Anyone who spends more than 24 hours in Las Vegas without reflecting upon himself, humanity, and America leaves the city a poorer man.


Last Call, 2037

Global warming will kill Las Vegas. A half a mile above the high-tide line, the city has nothing to fear from melting polar caps and rising seas. But it is built on cheap gas, cheap food, cheap water, and cheap electricity.

The party will end when the Indians and Chinese drive up the cost of food, the end of fracking drives up the cost of cheap gas, and global warming sucks all of the water and power to the cities and customers willing to pay full price.

Fifteen, maybe twenty years. And the Strip will either shrink back to a size more like it was in 1960, or the town will become a cheap, ugly version of itself, pandering to planeloads of nongming and busloads of retirees.

It will be an ugly end to the place, the megahotels going to seed, closing, crumbling, waiting for the demolition teams and the wrecking balls; the strip malls becoming gang hangs for the ignored offspring of VR-addicted divorcees scraping out a living in an America torn between anger and hubris.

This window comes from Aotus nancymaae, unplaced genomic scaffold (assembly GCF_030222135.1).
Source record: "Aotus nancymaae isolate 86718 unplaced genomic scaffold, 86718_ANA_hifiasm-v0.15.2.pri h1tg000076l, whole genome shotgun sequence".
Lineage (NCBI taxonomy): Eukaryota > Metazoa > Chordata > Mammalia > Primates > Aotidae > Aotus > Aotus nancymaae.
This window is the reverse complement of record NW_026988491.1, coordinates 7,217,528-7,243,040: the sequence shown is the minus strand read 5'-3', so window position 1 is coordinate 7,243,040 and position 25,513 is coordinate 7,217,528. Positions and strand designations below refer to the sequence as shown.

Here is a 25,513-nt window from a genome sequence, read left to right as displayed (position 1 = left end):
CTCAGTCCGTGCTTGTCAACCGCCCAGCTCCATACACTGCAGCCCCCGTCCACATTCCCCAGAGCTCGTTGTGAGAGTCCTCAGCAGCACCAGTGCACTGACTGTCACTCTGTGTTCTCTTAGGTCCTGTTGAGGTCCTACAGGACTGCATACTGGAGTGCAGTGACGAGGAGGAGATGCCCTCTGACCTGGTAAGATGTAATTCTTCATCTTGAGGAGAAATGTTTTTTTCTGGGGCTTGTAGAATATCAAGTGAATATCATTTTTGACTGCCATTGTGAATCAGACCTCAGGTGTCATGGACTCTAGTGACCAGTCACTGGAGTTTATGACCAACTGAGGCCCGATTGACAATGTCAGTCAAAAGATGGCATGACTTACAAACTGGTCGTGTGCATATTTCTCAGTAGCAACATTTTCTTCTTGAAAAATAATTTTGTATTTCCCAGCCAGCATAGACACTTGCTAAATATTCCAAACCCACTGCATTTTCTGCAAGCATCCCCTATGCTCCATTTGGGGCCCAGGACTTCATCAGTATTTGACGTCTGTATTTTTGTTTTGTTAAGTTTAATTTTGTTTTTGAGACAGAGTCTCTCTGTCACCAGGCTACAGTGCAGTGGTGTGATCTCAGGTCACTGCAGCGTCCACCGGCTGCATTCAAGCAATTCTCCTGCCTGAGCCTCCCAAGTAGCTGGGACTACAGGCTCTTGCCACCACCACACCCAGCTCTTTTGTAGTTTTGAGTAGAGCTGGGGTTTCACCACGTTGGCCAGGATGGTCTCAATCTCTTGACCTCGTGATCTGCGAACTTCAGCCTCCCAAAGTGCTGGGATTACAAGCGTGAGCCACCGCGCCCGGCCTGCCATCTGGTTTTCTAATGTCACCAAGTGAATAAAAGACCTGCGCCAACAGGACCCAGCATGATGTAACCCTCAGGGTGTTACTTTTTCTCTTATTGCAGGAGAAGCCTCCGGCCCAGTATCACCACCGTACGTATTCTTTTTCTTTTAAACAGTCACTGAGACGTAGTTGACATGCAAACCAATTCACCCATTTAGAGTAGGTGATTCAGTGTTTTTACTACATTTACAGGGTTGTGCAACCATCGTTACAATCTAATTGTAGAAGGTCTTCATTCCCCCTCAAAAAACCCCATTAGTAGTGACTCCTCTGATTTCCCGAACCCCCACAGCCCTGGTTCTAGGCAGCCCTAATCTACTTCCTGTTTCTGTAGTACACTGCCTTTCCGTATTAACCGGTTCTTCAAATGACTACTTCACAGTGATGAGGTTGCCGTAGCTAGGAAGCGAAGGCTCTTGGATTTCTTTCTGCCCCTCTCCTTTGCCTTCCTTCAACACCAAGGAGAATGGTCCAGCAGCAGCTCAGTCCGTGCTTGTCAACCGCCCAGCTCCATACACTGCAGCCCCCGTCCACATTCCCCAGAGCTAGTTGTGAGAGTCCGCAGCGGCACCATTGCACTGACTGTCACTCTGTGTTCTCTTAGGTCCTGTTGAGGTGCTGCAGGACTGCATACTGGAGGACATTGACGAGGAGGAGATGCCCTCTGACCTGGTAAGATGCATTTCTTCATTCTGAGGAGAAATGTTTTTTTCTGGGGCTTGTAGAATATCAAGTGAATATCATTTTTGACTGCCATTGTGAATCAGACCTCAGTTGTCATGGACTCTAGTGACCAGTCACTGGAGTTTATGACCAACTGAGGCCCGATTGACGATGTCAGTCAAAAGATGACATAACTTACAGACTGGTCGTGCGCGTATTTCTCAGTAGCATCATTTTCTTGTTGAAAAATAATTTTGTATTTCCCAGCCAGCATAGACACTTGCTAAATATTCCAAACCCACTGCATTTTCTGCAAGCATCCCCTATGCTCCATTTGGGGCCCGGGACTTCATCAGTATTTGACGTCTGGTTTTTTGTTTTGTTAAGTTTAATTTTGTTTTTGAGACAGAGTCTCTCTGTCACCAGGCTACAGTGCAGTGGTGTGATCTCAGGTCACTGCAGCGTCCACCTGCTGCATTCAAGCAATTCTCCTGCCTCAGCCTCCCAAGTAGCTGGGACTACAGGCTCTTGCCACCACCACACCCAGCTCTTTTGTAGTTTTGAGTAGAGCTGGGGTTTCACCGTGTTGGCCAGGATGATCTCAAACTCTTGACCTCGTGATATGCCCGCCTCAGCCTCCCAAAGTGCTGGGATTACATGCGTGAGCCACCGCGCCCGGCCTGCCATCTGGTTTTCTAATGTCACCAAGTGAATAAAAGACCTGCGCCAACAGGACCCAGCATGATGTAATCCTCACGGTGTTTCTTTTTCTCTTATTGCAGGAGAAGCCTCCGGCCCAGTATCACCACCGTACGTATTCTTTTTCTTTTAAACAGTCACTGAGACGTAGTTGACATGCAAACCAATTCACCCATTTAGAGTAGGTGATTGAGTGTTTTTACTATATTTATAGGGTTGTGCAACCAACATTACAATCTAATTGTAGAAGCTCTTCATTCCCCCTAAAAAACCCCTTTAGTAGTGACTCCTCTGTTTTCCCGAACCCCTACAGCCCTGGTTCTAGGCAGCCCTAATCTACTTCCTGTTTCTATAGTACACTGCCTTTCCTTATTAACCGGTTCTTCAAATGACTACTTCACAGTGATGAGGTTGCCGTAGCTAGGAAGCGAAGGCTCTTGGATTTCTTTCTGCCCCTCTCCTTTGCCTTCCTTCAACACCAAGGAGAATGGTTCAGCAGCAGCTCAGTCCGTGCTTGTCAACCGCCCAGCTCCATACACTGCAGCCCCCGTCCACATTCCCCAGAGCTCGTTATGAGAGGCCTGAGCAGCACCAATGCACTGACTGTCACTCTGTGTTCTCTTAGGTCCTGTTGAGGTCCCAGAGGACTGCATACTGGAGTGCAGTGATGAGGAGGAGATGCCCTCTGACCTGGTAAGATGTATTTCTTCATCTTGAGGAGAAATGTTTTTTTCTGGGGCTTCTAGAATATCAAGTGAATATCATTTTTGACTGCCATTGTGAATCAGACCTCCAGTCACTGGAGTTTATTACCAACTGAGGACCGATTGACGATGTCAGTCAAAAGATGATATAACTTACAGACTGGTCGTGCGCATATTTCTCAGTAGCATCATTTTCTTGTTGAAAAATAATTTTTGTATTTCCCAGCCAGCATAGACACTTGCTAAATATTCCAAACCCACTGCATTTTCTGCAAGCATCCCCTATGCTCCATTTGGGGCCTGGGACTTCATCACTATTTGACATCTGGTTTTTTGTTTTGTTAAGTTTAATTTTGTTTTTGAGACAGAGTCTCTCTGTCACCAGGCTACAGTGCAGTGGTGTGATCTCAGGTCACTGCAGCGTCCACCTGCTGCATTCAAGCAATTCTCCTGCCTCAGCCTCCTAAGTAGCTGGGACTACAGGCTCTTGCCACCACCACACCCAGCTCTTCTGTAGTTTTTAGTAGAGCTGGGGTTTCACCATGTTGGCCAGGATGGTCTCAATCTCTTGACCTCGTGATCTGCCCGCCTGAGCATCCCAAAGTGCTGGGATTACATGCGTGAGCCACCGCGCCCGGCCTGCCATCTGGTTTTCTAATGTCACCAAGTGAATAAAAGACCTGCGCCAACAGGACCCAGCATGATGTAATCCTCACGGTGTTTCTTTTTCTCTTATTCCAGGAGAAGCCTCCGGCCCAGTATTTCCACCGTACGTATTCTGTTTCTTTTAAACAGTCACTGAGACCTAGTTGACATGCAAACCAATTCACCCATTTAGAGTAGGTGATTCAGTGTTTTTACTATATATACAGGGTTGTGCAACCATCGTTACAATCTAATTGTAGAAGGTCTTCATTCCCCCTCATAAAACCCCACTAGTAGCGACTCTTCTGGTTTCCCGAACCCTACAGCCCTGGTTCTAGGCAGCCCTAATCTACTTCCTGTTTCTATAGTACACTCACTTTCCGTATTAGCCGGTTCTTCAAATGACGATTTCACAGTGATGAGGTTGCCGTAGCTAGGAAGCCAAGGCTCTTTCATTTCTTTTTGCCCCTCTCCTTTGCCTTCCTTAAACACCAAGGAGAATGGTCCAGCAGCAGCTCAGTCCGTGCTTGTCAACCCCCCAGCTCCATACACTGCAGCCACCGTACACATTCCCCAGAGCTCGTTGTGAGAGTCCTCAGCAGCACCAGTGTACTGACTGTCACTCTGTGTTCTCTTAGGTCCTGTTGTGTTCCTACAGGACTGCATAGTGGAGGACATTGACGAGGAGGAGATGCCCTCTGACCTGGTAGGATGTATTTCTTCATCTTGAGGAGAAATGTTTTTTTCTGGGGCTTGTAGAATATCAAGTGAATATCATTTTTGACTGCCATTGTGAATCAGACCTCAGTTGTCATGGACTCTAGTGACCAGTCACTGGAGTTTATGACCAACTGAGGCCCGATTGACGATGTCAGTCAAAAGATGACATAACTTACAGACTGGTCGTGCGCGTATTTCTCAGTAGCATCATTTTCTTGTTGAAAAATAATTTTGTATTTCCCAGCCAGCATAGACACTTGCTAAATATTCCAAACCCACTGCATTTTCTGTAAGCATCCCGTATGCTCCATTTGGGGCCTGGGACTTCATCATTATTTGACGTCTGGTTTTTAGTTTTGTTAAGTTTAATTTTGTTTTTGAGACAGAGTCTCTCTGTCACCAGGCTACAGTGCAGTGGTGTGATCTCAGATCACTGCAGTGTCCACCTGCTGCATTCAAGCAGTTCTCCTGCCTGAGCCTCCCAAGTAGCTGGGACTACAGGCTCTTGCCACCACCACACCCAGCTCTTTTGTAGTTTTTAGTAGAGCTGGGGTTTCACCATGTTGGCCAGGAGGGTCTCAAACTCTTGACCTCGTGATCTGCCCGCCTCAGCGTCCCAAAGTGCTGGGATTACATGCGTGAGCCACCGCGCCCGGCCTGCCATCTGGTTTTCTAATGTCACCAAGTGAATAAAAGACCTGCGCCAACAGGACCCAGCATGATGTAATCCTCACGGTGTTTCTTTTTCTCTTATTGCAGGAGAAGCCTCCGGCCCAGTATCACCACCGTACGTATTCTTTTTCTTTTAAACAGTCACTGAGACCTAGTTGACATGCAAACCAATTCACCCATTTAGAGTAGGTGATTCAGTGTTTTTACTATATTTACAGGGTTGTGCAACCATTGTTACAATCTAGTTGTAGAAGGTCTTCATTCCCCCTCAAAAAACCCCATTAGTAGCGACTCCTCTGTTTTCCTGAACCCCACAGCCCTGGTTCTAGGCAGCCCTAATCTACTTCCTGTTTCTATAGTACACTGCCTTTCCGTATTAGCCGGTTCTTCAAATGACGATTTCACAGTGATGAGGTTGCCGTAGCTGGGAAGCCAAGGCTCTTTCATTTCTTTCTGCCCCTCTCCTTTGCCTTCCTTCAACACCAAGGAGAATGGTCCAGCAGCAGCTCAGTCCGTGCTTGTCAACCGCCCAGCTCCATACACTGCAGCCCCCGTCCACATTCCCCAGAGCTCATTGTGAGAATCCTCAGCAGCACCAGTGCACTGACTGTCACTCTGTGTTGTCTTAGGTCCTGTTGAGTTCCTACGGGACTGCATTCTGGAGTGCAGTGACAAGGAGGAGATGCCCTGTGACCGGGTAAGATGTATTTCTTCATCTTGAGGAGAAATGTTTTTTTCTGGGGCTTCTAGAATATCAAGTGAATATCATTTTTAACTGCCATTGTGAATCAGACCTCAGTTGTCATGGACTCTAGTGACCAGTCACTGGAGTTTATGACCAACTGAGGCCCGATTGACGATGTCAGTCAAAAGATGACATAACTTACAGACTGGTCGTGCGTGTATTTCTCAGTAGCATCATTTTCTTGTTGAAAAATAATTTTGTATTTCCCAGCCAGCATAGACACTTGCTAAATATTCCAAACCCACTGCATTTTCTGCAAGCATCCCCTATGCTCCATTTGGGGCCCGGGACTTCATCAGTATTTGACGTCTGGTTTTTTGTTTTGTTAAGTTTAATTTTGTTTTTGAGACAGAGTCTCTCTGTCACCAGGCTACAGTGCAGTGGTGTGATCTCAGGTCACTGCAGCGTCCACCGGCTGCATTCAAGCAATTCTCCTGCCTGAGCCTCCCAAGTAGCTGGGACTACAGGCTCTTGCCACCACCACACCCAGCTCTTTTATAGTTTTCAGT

When I drive down the streets of the subdivisions far from the strip, seeing the homes, the schools, the neighborhoods, I stop thinking that Sin City deserves its fate, and start wondering where these people will go and what they will do when the neon goes out on the Boulevard, and the desert returns.

In the Navajo Nation

A once great people live among these mesas and canyons, living among the ghosts of the Anasazi, and I wonder if they realize how close they came to things going a very different way.

It is troubling to contemplate that their decline began with climate change. In this their lot is both an admonishment and a warning.

There is an alternate history story here someplace. Another reason for me to hang up at least one of my PR spurs and grab hold of the pen that mocks me from the pewter cup on my desk.